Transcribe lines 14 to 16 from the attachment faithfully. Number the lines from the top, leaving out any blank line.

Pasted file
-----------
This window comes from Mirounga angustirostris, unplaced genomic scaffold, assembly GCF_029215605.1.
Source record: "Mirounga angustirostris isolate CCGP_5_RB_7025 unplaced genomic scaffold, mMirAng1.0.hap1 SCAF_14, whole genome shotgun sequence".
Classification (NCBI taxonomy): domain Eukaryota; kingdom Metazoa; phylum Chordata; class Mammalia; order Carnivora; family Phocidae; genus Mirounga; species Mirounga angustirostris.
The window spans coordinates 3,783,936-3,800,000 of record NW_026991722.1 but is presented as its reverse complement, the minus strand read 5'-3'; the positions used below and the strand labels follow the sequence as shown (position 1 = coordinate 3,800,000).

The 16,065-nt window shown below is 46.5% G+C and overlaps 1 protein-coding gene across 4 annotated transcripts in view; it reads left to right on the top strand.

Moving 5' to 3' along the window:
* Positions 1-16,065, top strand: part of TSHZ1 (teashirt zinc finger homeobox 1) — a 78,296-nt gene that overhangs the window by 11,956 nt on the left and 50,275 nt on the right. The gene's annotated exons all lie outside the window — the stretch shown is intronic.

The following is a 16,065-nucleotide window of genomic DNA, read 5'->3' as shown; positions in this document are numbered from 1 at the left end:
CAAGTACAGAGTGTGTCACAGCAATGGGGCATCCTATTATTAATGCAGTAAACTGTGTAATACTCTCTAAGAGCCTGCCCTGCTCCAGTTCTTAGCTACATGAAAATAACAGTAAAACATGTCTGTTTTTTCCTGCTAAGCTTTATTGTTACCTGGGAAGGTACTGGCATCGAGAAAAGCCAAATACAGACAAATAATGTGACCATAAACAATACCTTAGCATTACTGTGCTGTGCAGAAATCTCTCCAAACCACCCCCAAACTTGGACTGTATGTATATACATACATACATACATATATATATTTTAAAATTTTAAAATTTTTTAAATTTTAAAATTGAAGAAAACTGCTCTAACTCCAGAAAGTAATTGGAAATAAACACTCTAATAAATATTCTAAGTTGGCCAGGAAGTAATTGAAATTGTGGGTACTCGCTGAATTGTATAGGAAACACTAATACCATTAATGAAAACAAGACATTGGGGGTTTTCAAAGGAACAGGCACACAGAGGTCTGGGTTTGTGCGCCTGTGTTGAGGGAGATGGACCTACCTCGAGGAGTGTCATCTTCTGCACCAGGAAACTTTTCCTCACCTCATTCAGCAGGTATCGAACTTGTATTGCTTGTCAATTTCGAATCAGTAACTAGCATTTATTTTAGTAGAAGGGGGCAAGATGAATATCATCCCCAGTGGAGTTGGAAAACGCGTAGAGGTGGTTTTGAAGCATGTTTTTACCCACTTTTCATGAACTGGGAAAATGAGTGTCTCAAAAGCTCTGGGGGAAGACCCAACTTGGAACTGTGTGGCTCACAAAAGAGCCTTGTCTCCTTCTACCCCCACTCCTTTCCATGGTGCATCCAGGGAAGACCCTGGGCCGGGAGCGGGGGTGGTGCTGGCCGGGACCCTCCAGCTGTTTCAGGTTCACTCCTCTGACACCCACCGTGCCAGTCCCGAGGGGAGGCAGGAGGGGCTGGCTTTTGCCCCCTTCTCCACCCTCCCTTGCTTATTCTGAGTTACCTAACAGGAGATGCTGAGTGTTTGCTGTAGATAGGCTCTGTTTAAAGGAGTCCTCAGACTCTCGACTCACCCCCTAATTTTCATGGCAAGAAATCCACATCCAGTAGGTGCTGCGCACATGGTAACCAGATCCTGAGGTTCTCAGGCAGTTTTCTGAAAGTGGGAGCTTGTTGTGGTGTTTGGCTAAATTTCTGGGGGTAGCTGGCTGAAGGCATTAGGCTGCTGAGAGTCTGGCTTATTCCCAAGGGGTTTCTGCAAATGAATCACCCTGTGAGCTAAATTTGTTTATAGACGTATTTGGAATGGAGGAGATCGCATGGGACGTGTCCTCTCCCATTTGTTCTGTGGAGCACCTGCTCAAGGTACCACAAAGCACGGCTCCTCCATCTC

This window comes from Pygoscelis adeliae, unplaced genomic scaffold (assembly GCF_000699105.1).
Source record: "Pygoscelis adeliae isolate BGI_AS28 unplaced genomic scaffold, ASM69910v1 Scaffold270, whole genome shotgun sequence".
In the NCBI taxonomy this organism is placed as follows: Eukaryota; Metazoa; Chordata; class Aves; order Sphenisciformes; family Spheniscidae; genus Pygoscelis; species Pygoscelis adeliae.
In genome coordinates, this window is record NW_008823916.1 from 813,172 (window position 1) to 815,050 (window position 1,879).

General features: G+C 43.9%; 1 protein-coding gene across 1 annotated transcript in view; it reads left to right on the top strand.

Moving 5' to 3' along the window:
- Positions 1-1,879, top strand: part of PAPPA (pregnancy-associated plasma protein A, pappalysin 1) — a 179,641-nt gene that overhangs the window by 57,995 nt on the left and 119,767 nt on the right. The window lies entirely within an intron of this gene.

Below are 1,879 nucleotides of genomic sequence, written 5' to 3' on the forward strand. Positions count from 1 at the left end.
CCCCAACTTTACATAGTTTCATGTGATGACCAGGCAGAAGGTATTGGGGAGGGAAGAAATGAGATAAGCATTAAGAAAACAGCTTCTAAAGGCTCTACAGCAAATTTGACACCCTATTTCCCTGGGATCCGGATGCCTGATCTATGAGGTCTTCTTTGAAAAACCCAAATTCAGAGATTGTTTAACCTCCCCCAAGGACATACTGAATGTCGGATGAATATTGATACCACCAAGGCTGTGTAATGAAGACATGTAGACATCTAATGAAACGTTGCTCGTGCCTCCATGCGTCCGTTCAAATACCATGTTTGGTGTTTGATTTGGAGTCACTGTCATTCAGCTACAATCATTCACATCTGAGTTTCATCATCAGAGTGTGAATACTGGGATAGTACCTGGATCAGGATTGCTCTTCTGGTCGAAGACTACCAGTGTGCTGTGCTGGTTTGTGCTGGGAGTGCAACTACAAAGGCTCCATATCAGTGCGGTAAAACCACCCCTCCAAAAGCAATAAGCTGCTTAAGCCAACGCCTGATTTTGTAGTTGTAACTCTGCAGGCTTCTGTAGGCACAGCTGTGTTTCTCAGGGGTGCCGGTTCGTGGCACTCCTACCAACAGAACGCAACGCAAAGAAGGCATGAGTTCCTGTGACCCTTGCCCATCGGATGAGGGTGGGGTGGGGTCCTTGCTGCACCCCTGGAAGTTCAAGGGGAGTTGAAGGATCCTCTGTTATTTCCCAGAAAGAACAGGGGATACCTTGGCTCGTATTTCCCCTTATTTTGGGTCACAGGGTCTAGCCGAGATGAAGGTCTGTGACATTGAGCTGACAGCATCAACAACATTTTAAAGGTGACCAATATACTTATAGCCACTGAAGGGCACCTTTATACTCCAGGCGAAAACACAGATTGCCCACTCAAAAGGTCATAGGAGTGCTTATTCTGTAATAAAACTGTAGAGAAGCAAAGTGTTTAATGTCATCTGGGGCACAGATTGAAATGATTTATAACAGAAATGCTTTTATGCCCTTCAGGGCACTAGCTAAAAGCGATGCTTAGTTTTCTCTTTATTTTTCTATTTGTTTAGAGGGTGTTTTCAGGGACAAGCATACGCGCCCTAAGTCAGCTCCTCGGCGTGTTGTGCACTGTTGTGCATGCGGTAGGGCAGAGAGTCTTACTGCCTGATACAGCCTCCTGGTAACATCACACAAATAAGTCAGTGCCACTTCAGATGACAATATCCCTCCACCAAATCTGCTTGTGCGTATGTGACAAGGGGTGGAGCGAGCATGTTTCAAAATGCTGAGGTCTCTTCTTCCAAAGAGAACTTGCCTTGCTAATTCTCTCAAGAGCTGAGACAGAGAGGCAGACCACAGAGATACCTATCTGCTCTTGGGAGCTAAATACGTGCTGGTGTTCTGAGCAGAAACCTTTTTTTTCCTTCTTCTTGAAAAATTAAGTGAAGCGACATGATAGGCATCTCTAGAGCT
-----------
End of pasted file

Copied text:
General features: G+C 43.9%; 1 protein-coding gene across 1 annotated transcript in view; it reads left to right on the top strand.

Moving 5' to 3' along the window:
- Positions 1-1,879, top strand: part of PAPPA (pregnancy-associated plasma protein A, pappalysin 1) — a 179,641-nt gene that overhangs the window by 57,995 nt on the left and 119,767 nt on the right. The window lies entirely within an intron of this gene.